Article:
- AMD confirms problems with its 7000X3D processors and motherboards.
- The problem is caused by abnormal voltage issues with the processors.
- The company is working with manufacturers to resolve the problem with BIOS updates.
AMD acknowledges that its latest 7000X3D series processors are causing burns, damaging processors and motherboards. The chip maker recently introduced its latest line of processors using the new 3D V-Cache technology. However, Windows 11 users have been reporting that the 7950X3D and 7800X3D chips are overheating randomly, causing burns for the processor as well as for the motherboard.
According to reports (via The Verge), some devices using the latest processor will suddenly stop booting up without any previous issue. However, a clear burnt on the processor and motherboard is visible after opening the computer and removing the chip from the socket. Of course, the physical damage makes these components unrepairable.
Initially, an MSI spokesperson said on Reddit that the problem was caused by “abnormal voltage issues.” And the person also said that “it’s important to note that the 7000X3D series CPUs do not support manual voltage and frequency adjustments, but only support PBO (Precision Boost Overdrive) overclocking. In order to prevent over-voltage and reduce the risk of damage to the 7000X3D series CPUs, MSI has added some restrictions in both the AM5 series BIOS and the MSI Center.”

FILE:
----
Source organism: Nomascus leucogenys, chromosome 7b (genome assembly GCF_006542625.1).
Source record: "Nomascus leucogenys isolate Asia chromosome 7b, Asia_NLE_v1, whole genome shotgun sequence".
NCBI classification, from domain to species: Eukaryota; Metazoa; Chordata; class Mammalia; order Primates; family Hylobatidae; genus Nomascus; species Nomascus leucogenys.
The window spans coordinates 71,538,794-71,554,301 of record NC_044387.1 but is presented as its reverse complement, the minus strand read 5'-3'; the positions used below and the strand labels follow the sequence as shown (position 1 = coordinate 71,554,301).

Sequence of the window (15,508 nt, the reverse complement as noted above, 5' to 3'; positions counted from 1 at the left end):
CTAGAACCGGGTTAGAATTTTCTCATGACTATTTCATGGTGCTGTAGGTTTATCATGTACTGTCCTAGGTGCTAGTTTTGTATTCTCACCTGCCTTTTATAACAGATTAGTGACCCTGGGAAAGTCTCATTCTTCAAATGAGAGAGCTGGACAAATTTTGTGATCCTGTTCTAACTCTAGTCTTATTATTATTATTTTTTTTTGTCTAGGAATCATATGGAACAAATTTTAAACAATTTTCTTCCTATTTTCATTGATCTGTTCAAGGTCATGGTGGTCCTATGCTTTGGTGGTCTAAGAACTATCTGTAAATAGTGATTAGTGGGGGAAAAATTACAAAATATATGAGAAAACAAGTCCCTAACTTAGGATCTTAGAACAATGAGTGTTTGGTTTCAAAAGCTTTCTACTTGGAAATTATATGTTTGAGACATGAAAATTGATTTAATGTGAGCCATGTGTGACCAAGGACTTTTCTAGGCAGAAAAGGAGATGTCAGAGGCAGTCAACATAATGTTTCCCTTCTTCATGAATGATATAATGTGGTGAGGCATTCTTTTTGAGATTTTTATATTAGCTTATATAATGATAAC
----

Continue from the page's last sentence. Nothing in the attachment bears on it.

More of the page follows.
AMD has already confirmed that it’s aware of a “limited number of reports online claiming that excess voltage while overclocking may have damaged the motherboard socket and pin pads,” and it’s proactively investigating the situation and it’s working with partners to deliver software updates to ensure voltages are correct.
The board maker has already released a BIOS update for its AM5 motherboards with the necessary modifications to support “negative offset voltage settings, which can reduce the CPU voltage only.” In addition to MSI, Asus has also published a BIOS update for its motherboards to prevent the AMD processors and main board from getting burnt.
Although nowadays, manufacturers allow overclocking their processors, it’s clear that this is a risky approach to configuring a computer. Even though AMD is working with motherboard manufacturers to resolve the issue through an update, the chip maker nor the motherboard manufacturers are saying anything about opening up a program to replace the already damaged components.
Hero image: Speedrookie (Reddit)